What has been the focus of your research so far?

My research aims to understand the genetic environmental factors that influence trait expression, the developmental mechanisms responsible for perception and integration of environmental signals and the amount of phenotypic variation and plasticity present in quantitative traits. My current research using the model plant, Mimulus guttatus (yellow monkey flower), examines the role of environmental and genetic factors on major life history transitions, including germination and flowering, and variation in allocation to sexual and clonal reproduction and the contribution of each mode of reproduction to lifetime fitness.

Why did you participate in the WiSE Post-Doc Tenure Bootcamp?

By participating in this workshop, I hoped to gain insights into the entire academic career process from applications, interviewing and negotiating positions.   

What was the biggest take-a-way for you personally having participated in the program?

I think this program reinforced many core ideas, including the importance of seeking out opportunities that fit with your future goals. By constructing an application that truly reflects the type of educator and researcher you are, it conveys to a potential employer your excitement for the position. 

What surprised you the most? Did you learn anything that you had wished you knew during your student academic career?

I think what was most surprising to me was how variable the application process can be across disciplines. There was a wide range of specialties represented by the participants of the workshop and hearing about how they put together an application was very interesting. It provided great ideas on how to put together our own applications.


Gonca-Erdemci-Tandogan.jpg

Gonca Erdemci-Tandogan

Gonca Erdemci-Tandogan
Postdoctoral Associate in the Department of Physics at Syracuse University.

What has been the focus of your research so far?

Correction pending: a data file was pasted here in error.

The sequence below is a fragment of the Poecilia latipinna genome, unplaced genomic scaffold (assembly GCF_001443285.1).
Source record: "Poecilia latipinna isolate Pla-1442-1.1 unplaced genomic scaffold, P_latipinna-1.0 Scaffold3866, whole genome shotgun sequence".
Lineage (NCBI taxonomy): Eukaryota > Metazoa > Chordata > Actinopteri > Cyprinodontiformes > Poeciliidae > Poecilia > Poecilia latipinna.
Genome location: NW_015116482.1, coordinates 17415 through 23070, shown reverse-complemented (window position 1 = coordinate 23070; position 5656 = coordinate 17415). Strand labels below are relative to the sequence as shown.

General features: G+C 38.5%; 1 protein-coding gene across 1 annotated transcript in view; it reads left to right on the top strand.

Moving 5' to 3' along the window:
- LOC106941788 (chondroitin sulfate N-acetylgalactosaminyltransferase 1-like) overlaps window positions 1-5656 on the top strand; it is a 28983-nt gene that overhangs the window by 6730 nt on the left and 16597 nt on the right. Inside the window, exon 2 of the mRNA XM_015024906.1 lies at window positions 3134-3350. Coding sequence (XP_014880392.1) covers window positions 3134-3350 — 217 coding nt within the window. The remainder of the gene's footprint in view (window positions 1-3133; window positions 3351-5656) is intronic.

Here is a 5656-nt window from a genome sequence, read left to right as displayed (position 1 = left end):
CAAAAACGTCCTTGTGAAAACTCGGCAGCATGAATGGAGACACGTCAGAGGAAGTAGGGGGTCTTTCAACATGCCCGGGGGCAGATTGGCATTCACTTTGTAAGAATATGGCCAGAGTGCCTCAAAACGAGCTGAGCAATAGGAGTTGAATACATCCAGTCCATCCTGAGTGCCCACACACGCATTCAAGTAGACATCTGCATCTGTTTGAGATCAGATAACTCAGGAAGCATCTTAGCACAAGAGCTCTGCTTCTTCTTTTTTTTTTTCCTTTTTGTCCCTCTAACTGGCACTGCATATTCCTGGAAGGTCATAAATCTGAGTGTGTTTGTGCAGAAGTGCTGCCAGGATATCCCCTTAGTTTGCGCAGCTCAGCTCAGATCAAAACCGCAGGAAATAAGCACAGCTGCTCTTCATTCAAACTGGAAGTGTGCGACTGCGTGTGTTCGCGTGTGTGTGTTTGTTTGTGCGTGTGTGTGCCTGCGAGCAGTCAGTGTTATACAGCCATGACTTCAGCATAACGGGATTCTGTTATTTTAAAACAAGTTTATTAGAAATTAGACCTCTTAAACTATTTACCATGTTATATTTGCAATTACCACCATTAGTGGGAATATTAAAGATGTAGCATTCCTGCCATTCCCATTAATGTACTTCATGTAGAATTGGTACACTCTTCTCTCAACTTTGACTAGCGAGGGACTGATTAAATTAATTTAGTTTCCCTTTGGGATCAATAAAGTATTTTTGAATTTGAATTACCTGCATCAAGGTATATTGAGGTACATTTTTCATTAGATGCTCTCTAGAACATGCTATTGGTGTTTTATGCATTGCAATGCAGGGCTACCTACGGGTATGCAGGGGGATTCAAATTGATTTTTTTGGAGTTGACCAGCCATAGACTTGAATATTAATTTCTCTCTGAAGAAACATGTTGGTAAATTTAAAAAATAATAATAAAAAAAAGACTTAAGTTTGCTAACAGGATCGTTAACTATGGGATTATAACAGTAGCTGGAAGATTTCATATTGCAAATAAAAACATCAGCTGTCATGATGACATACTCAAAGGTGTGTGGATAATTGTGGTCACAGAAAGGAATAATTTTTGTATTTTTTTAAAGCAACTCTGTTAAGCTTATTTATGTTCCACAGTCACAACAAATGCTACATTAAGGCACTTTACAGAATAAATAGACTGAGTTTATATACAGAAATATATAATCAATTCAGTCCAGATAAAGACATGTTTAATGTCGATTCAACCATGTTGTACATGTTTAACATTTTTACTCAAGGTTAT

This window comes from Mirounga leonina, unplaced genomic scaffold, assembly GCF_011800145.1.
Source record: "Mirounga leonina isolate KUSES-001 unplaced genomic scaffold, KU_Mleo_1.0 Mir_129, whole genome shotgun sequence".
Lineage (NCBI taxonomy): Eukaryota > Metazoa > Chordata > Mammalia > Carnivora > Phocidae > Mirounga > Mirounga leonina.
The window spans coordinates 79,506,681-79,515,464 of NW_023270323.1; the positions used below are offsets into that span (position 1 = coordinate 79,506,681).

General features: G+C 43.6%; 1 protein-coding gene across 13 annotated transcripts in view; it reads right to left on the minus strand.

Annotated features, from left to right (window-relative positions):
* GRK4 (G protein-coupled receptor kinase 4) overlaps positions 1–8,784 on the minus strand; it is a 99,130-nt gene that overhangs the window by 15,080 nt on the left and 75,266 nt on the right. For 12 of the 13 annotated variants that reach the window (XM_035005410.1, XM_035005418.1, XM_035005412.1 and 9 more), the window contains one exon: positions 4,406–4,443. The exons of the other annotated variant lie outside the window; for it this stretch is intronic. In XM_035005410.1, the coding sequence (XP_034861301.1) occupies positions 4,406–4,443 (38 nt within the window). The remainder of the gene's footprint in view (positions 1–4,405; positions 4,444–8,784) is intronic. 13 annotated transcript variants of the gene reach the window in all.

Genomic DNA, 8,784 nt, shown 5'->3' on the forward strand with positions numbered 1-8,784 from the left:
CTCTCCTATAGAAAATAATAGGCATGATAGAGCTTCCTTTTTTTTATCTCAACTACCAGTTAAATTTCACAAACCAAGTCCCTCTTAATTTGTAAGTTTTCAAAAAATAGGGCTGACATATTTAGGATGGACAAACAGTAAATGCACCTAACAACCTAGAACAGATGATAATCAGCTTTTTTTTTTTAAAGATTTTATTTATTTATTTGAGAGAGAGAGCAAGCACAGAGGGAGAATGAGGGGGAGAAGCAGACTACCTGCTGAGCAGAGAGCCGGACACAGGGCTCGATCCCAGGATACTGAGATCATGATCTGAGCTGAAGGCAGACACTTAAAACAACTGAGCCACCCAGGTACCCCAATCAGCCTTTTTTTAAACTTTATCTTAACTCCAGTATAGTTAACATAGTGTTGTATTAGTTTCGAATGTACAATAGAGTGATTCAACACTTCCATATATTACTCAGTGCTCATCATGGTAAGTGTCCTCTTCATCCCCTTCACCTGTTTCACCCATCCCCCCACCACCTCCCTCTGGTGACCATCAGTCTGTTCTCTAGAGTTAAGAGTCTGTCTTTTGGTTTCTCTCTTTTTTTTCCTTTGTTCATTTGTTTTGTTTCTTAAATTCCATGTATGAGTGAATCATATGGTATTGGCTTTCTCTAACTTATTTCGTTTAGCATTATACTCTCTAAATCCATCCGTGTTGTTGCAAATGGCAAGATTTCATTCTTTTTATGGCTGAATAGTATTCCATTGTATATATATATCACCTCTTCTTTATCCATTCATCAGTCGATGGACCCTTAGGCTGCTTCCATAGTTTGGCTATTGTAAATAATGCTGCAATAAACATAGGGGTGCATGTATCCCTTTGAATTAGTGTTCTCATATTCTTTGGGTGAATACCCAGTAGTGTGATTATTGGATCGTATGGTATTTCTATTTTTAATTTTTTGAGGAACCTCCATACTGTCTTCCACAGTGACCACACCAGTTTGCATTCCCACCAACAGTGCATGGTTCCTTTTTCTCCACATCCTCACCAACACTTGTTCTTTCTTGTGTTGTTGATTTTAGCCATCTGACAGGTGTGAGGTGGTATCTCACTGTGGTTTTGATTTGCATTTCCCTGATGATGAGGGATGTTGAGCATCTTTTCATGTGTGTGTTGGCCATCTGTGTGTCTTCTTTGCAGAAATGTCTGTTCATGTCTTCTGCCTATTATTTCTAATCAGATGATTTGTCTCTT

I study biological physics using theory and computational techniques. Currently, at Syracuse University, I have been investigating the physical mechanisms underlying the tissue and organ formation.

Why did you participate in the WiSE Post-Doc Tenure Bootcamp?

Given my goals and the current career stage, I think it was good timing for me to learn the tenure-track application procedure in details.

What surprised you the most? Did you learn anything that you had wished you knew during your student academic career?

The crucial role of teaching experience. As a graduate student, we are exposed to some teaching experience through the opportunities of being a teaching assistant. However, I have learned during this workshop that this experience may not be enough for various tenure-track positions. 

What advice would you impart to students looking to forge the same academic path?

These types of workshops can increase the perception of students on job application procedures early on. Even though students in some fields do not need to prepare all the documents required for a tenure-track job application yet, they can definitely start putting together ideas for their research statements, learning about active learning techniques and more. I think this would make their jobs much easier and their application much stronger by the time they apply for a tenure-track position.


Huan-Gu.jpg

Huan Gu G’14

Huan Gu G’14
Assistant Research Professor in the Department of Biomedical and Chemical Engineering at Syracuse University.

What has been the focus of your research so far?

My current research focus on developing novel technologies for the understanding and control of multi-drug resistant bacteria-associated issues such as persistent fouling and infections.

What was the biggest take-a-way for you personally having participated in the program?

I feel that I can improve my future applications and prepare for my academic career.

What surprised you the most? Did you learn anything that you had wished you knew during your student academic career?

What surprised me the most was that some of the strategies I used in my past applications could be wrong, or may have had negative impact on my applications. For example, I should not mention a collaboration with another researcher who I haven't spoken with in my application.

What advice would you impart to students looking to forge the same academic path?

Know the milestones of your applications, or career, and start early.
Contact Information

Amy M. Manley
amman100@syr.edu
315.443.9463